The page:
Friday 10 August 2012

Using Reflection to Force Evaluation of Parameterized Static Methods on Controls without requiring an Instance to be Loaded

At my current Telecommunications client, we have been using EpiServer CMS and associated frameworks (essentially ASP.NET webforms) to develop their website.

We have the concept of "Accordion" controls which are essentially a group of user controls sitting inside an ASP.NET repeater that are loaded based on CMS configuration settings. The user controls are only loaded when the user clicks to expand one of these accordions.

This presented a problem because we wanted to access settings and properties of those user controls to determine whether to display the title outside the user control or not (before any of those user controls were loaded).

I initially thought of using events and delegates - but that wouldn't work because they would require us to spin up instances the controls to get those to fire (not ideal).

Instead of this, we used a nice trick (thanks Marcus for the idea) with reflection which calls a static method on each of those user controls. Any instance objects we needed to use in the static class, we just passed in as a parameter to our User control's method.

This meant that we could use reflection on the static method for each of our user controls - and it would return to use whether we should hide or show the title for that control. We put the type name in the CMS so it would know what user control type and method it should Invoke (without even loading the control). To easly allow instances our dependency-injected controllers to be called from this static method, we just passed them in as parameters to the static method as below:

A code snippet of the meat of the method is as below:

        public static bool GetIsAccordionAndTitleVisible(string typeName, IServiceController serviceController)
            var type = Type.GetType(typeName);

            if (type != null)
                var result = true;
                System.Reflection.MethodInfo mi = type.GetMethod("GetIsControlTitleVisible");
                if (mi != null)
                    var p = new object[1]; //Invoke requires object array for parameters
                    p[0] = serviceController;
                    result = (bool) mi.Invoke(null, p);
                return result;
            return true; //Default=true.

In this way, we can defer logic to user controls that haven't even been loaded yet. We could have also used our Registry to access our dependency-injected service controller as an alternative to the IServiceController parameter on GetIsControlTitleVisible()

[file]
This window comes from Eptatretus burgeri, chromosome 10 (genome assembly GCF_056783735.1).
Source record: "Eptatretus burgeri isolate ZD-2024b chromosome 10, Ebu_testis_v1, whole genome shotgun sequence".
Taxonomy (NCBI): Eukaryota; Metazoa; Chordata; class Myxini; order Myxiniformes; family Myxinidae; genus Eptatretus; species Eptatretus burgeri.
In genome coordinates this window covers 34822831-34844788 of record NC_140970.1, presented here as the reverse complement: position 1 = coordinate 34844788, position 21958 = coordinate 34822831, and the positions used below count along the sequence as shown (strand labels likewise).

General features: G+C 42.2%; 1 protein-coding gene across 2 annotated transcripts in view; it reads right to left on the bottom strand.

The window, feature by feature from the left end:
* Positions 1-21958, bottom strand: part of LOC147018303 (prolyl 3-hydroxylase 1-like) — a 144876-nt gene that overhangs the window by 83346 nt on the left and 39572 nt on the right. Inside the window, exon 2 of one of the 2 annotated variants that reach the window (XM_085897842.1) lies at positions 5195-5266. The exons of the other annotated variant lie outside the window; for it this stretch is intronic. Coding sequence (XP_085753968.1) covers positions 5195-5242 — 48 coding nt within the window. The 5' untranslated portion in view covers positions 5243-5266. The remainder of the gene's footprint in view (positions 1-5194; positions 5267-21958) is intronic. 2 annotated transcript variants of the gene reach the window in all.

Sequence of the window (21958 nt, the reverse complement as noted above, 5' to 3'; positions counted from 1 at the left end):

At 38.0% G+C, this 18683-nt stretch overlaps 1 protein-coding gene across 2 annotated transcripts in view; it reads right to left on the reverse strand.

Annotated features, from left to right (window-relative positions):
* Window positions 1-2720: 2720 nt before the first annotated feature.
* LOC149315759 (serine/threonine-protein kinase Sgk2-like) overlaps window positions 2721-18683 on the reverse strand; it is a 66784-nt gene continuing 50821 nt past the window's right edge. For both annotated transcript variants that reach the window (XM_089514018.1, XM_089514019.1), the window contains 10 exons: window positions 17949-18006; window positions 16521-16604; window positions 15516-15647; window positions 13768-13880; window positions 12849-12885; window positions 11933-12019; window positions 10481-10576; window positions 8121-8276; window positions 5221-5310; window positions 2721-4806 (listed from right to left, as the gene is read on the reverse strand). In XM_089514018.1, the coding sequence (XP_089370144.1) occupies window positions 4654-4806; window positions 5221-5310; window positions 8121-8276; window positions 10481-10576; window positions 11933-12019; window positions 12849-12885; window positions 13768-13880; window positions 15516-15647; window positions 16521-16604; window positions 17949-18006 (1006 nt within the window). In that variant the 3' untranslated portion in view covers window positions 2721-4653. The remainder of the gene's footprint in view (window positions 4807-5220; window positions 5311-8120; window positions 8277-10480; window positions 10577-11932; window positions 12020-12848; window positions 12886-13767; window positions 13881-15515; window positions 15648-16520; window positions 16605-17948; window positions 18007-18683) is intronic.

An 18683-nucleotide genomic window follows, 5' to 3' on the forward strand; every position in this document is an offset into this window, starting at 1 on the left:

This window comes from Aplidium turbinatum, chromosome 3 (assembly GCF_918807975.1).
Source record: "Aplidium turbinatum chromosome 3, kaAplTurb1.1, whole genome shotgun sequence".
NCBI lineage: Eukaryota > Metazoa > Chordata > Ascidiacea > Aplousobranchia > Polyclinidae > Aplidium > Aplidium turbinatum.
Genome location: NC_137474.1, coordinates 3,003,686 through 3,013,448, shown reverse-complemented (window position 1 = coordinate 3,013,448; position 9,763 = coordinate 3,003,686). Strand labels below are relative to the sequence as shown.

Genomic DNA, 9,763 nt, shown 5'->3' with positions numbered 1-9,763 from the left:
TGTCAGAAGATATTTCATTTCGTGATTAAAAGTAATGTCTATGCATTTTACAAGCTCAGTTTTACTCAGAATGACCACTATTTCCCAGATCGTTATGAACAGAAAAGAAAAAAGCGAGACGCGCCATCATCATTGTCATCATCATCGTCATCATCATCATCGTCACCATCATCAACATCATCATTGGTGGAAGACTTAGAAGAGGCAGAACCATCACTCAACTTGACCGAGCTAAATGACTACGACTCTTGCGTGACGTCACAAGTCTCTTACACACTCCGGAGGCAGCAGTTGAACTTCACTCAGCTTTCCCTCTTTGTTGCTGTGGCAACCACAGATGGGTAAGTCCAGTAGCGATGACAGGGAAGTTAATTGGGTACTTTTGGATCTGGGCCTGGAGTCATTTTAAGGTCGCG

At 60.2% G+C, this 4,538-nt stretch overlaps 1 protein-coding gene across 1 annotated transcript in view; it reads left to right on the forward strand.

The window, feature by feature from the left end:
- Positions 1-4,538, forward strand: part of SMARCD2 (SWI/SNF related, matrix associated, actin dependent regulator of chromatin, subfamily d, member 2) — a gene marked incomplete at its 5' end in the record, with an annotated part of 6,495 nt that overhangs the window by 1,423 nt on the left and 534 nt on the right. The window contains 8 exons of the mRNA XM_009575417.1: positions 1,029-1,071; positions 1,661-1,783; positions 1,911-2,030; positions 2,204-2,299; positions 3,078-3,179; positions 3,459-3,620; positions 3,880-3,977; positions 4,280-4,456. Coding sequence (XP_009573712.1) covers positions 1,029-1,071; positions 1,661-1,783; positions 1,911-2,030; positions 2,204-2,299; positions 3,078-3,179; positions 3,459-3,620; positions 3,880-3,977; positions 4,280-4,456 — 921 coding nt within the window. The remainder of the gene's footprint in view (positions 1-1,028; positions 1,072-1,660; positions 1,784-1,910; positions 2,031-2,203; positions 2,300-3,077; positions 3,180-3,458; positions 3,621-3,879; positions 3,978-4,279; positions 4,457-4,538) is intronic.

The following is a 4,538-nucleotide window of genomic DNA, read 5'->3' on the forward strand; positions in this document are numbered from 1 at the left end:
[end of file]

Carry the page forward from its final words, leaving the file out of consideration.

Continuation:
Friday 3 August 2012

Preferred Microsoft technologies for creating a Lightweight Service Bus - creating RESTful Services with the ASP.NET Web API

I'm starting with a new banking client next week and I thought it was time to make sure all my preferred technology choices are still the latest and greatest on the block.

This ongoing technology-revalidation process should be par for the course for any technology-based consultant. This is especially considering software framework release cycles of players like Microsoft have shortened from years to months.

One of the core components of this work for my new client is the development of a lightweight ESB as a "Clayton's" SOA layer (e.g. with limited discoverability). One of the key aims is towards optimising performance.

Obviously REST is the flavour of the moment as all the largest sites in the world (e.g. Twitter and Facebook) are fully on board with it. It is also the most performant and platform-agnostic approach to exposing services. I had to interact with Twitter heavily via REST for my previous client (a large media company).

Naturally, I would prefer to be creating RESTful services and returning JSON (or optionally XML) just like the largest sites in the world are doing in their APIs.

Windows Communication Foundation (WCF) is the preeminent technology in Microsoft .NET for producing web services. However, I found out that a few months ago, there was a complete consolidation of the leading frameworks for RESTful service creation in .NET:

"For several years now the WCF team has been working on adding support for REST. This resulted in several flavors of REST support in WCF: WCF WebHTTP, WCF REST Starter Kit, and then finally WCF Web API. In parallel the ASP.NET MVC team shipped support for building basic web APIs by returning JSON data from a controller. Having multiple ways to do REST at Microsoft was confusing and forced our customers to choose between two partial solutions. So, several months ago the WCF and ASP.NET teams were merged together and tasked with creating a single integrated web API framework. The result is ASP.NET Web API."

To this end, you should be considering first and foremost the ASP.NET Web API for your RESTful Service creation needs. For more details, see

For consumption of those RESTful services via the available client-side frameworks? Well that's another blog post altogether!

Till next time,